For the past few years, Netflix has been on a roll with the original content. Though at first Netflix was only known as a DVD rental site and then a TV streaming site, its forays into original content are now probably what it’s most known for. Shows like Voltron:Legendary Defender, Sense8, and the various Marvel Defendersserieshave all garnered (mostly) high praise, and with them to jump off of, it’s no surprise that Netflix quickly went from original TV shows to original movies as well. At the end of this year, Netflix is releasing Bright, a fantasy cop drama with A-list actors that looks to be Netflix’s bid at its next famous property. The trailer looks good, but I’m afraid it may raise more questions than it answers.
It’s worth going back to the original—a soaring Roland Emmerich thriller about how no force in the universe could take down the United States: not when the president, a famous rapper, and a scientist all get together in a fighter jet to kick alien ass.
It’s the polar opposite of The Matrix. Rather than admitting even the slightest unease below the surface of American life, it barrels forward as a jingoistic romp, giving us America as a crotch-grabbing, trash-talking, hyperpower without a care in the world.
For this week’s installment of Throwback Thursdays, I want to give a throwback to another one of my favorite childhood movies—1997’s Men In Black. I’ve been feeling nostalgic lately and since it’s on Netflix in Canada, I’ve been rewatching it quite a lot and I find it’s still fun, enjoyable, and comforting.
So now that both Lady Geek Girl and I have reviewed the trailer for this movie (here and here), I figured I’d subject myself to it, because why the hell not? As it turns out, “why the hell not” seems to be the driving motivation behind just about every scene in the movie, so yeah, why the hell not? I can’t say that I had that many high expectations for this film, and so I wasn’t disappointed in the least. Sometimes, I was remarkably surprised at hints of, dare I say, good writing. Other times, I was torn between laughing and cursing at myself for paying to go see this thing.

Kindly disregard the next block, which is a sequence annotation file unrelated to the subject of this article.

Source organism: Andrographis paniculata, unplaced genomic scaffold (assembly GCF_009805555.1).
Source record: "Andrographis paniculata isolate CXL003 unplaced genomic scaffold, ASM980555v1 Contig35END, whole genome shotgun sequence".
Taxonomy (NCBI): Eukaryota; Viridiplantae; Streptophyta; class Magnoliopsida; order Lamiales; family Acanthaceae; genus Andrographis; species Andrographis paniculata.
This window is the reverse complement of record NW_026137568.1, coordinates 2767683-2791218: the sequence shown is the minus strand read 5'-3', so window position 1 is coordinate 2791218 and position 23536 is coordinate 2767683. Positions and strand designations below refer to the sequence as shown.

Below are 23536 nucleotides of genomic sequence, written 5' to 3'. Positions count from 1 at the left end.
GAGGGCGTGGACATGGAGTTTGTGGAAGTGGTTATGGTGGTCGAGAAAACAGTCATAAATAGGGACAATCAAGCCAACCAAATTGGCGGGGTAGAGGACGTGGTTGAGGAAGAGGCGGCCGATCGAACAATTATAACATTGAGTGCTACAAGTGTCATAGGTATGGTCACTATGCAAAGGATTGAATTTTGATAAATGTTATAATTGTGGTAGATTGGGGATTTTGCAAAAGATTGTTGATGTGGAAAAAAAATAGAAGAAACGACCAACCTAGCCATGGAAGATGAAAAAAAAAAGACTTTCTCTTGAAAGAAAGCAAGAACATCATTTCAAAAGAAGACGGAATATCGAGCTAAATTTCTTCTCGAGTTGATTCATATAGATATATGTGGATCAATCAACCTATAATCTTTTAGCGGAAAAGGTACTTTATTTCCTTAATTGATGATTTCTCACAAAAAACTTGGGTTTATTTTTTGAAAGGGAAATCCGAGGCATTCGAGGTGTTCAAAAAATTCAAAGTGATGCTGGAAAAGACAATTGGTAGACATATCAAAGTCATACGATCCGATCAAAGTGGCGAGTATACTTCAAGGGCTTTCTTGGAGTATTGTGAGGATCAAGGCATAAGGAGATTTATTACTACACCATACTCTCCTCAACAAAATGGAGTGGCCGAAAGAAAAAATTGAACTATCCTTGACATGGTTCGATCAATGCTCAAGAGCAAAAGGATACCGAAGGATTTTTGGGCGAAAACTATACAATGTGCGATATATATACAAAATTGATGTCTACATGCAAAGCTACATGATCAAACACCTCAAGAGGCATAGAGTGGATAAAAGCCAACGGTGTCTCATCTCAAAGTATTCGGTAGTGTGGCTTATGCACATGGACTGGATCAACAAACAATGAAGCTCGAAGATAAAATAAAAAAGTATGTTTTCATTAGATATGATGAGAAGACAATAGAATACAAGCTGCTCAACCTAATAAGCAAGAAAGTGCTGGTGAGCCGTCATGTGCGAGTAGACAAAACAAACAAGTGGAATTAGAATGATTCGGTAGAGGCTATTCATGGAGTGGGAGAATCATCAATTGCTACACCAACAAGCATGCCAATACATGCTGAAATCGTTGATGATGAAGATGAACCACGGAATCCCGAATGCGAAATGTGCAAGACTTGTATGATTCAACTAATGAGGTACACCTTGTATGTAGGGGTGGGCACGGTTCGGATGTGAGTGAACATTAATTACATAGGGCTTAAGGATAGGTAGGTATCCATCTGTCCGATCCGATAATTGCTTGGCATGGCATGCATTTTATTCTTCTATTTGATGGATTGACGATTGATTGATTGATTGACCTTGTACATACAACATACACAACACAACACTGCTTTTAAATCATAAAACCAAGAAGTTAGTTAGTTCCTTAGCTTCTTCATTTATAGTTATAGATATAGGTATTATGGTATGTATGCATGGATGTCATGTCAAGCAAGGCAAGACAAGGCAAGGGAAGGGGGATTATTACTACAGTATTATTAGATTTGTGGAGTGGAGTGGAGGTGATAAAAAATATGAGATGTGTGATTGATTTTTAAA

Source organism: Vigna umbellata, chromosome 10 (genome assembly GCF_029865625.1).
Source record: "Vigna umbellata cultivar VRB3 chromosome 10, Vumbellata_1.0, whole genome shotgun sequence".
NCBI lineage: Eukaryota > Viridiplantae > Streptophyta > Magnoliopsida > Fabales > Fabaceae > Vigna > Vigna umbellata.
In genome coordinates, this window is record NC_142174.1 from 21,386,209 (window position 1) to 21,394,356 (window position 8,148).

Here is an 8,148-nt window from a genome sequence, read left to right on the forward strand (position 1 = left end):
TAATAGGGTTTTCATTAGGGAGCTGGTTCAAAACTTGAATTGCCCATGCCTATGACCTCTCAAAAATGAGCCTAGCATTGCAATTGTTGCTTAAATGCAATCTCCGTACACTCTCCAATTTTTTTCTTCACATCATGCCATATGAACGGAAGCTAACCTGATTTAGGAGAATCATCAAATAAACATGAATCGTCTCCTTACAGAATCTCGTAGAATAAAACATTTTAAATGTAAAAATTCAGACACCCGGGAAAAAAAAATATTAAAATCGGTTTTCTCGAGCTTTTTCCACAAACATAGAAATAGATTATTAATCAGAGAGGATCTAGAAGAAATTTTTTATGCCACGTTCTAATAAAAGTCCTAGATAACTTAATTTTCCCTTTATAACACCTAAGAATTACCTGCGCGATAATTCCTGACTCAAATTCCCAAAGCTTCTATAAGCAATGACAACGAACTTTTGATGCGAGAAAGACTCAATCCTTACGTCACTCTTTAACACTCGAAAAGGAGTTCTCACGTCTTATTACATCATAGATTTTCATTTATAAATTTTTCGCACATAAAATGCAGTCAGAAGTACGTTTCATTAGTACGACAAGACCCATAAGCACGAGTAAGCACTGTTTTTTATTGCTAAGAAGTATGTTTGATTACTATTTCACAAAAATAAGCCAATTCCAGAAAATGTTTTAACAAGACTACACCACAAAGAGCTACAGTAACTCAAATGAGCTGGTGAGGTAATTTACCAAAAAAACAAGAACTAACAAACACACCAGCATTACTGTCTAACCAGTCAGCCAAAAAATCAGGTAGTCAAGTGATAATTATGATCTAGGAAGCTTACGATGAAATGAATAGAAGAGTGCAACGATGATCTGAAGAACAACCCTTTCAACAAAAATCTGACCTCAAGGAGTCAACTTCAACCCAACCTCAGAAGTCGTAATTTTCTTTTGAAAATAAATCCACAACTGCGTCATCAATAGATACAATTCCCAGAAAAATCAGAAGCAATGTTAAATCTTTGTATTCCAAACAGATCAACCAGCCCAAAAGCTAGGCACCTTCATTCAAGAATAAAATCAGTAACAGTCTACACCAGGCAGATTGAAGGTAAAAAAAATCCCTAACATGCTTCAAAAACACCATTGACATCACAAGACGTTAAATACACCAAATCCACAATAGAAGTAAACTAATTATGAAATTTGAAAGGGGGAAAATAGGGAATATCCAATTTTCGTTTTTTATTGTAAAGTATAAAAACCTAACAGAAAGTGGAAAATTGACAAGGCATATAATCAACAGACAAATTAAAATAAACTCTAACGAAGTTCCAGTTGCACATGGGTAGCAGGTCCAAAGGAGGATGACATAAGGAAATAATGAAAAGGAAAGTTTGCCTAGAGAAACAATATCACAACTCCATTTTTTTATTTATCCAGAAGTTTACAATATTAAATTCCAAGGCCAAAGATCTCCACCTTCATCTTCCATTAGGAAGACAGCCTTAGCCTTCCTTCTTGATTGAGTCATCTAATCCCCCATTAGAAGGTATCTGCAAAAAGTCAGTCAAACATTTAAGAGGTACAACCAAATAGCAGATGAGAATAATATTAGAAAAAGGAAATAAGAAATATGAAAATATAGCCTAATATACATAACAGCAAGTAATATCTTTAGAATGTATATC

Obviously, there are going to be spoilers in this post. But before we begin, M. Night Shyamalan likes to work with twist endings. Some of you may be asking yourself what the twist is for this movie. Lady Geek Girl speculates that it’s that the movie takes place in a utopia where The Last Airbender movie didn’t suck.
The twist is that there is no twist. There’s some fear monster that Jaden Smith is terrified of, but at the climatic ending, he learns how to not be afraid of it. At just that right moment. He and Jamie from Rise of the Guardians seem to have a lot in common in that regard, except that Jamie wasn’t an annoying caricature.
Yes, I know this movie just came out recently, but I haven’t seen it yet, and it only came out a couple days so I think I’m still within my blogger rights to review the trailer.
It’s summer time and Will Smith is in an action movie. That seemed to be the norm for a long time, but now that I think about it, I haven’t seen Will Smith in many movies lately, or at least many action ones. But this time it seems like the burden of providing most of the action actually is on Will Smith’s son, Jaden Smith. In After Earth, Will and Jaden play a father and son team that crash lands on… Earth? So apparently one thousand years ago humanity left Earth for… reasons, but now Will Smith and his son have crash landed there, and they need to retrieve some sort of beacon in order to get home. But there’s a twist: everything on Earth has evolved to kill humans now. Again because of reasons… reasons that I assume will be connected with some surprise twist ending about why humans left the planet in the first place. Maybe the plants killed people? No, wait, it’s all actually Jaden Smith’s dream, or it’s faeries, or normal people dressing in yellow robes to scare everyone and hide the fact they live in modern times. Or maybe the twist is that it’s set in a world where Avatar: The Last Airbender didn’t suck.